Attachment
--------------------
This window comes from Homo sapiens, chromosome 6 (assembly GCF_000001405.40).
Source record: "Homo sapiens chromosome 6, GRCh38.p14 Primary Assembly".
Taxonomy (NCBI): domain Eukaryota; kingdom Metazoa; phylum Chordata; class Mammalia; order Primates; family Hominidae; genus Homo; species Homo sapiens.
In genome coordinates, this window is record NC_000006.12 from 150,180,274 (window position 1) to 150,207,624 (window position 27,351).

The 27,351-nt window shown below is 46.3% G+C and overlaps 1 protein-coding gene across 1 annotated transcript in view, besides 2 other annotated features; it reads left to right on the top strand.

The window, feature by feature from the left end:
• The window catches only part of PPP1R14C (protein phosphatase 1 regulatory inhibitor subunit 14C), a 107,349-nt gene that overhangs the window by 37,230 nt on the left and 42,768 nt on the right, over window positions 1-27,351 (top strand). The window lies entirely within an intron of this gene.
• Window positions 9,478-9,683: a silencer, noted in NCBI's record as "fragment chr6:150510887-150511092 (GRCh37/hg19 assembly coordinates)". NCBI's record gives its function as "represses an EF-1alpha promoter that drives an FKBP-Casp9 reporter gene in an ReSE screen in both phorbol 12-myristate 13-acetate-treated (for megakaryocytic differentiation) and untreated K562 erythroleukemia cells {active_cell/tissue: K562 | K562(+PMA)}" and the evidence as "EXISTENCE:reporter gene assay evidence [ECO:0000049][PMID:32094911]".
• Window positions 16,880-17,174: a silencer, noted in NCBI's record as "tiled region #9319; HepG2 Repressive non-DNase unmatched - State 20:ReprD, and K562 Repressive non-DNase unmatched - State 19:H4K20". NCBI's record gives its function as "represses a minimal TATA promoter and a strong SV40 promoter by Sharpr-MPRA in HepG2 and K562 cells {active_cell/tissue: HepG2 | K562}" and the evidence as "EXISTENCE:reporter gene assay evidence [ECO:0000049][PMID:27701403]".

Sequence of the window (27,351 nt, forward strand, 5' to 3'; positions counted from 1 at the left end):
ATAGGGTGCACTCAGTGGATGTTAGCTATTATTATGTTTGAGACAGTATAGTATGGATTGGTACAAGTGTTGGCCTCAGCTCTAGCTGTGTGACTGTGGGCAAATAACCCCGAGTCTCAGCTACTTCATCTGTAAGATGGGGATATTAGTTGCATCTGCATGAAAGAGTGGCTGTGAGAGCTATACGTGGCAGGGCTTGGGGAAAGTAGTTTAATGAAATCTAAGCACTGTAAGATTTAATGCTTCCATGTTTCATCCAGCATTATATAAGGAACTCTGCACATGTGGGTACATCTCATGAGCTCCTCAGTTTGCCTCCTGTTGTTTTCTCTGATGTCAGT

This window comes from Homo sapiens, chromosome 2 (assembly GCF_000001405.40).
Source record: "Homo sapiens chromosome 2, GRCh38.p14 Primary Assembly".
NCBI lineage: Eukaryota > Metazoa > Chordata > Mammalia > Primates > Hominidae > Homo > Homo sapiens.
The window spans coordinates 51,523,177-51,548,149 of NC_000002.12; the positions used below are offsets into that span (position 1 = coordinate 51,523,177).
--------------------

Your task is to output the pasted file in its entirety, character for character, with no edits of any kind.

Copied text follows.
This window comes from Homo sapiens, chromosome 6 (assembly GCF_000001405.40).
Source record: "Homo sapiens chromosome 6, GRCh38.p14 Primary Assembly".
Taxonomy (NCBI): domain Eukaryota; kingdom Metazoa; phylum Chordata; class Mammalia; order Primates; family Hominidae; genus Homo; species Homo sapiens.
In genome coordinates, this window is record NC_000006.12 from 150,180,274 (window position 1) to 150,207,624 (window position 27,351).

The 27,351-nt window shown below is 46.3% G+C and overlaps 1 protein-coding gene across 1 annotated transcript in view, besides 2 other annotated features; it reads left to right on the top strand.

The window, feature by feature from the left end:
• The window catches only part of PPP1R14C (protein phosphatase 1 regulatory inhibitor subunit 14C), a 107,349-nt gene that overhangs the window by 37,230 nt on the left and 42,768 nt on the right, over window positions 1-27,351 (top strand). The window lies entirely within an intron of this gene.
• Window positions 9,478-9,683: a silencer, noted in NCBI's record as "fragment chr6:150510887-150511092 (GRCh37/hg19 assembly coordinates)". NCBI's record gives its function as "represses an EF-1alpha promoter that drives an FKBP-Casp9 reporter gene in an ReSE screen in both phorbol 12-myristate 13-acetate-treated (for megakaryocytic differentiation) and untreated K562 erythroleukemia cells {active_cell/tissue: K562 | K562(+PMA)}" and the evidence as "EXISTENCE:reporter gene assay evidence [ECO:0000049][PMID:32094911]".
• Window positions 16,880-17,174: a silencer, noted in NCBI's record as "tiled region #9319; HepG2 Repressive non-DNase unmatched - State 20:ReprD, and K562 Repressive non-DNase unmatched - State 19:H4K20". NCBI's record gives its function as "represses a minimal TATA promoter and a strong SV40 promoter by Sharpr-MPRA in HepG2 and K562 cells {active_cell/tissue: HepG2 | K562}" and the evidence as "EXISTENCE:reporter gene assay evidence [ECO:0000049][PMID:27701403]".

Sequence of the window (27,351 nt, forward strand, 5' to 3'; positions counted from 1 at the left end):
ATAGGGTGCACTCAGTGGATGTTAGCTATTATTATGTTTGAGACAGTATAGTATGGATTGGTACAAGTGTTGGCCTCAGCTCTAGCTGTGTGACTGTGGGCAAATAACCCCGAGTCTCAGCTACTTCATCTGTAAGATGGGGATATTAGTTGCATCTGCATGAAAGAGTGGCTGTGAGAGCTATACGTGGCAGGGCTTGGGGAAAGTAGTTTAATGAAATCTAAGCACTGTAAGATTTAATGCTTCCATGTTTCATCCAGCATTATATAAGGAACTCTGCACATGTGGGTACATCTCATGAGCTCCTCAGTTTGCCTCCTGTTGTTTTCTCTGATGTCAGT

This window comes from Homo sapiens, chromosome 2 (assembly GCF_000001405.40).
Source record: "Homo sapiens chromosome 2, GRCh38.p14 Primary Assembly".
NCBI lineage: Eukaryota > Metazoa > Chordata > Mammalia > Primates > Hominidae > Homo > Homo sapiens.
The window spans coordinates 51,523,177-51,548,149 of NC_000002.12; the positions used below are offsets into that span (position 1 = coordinate 51,523,177).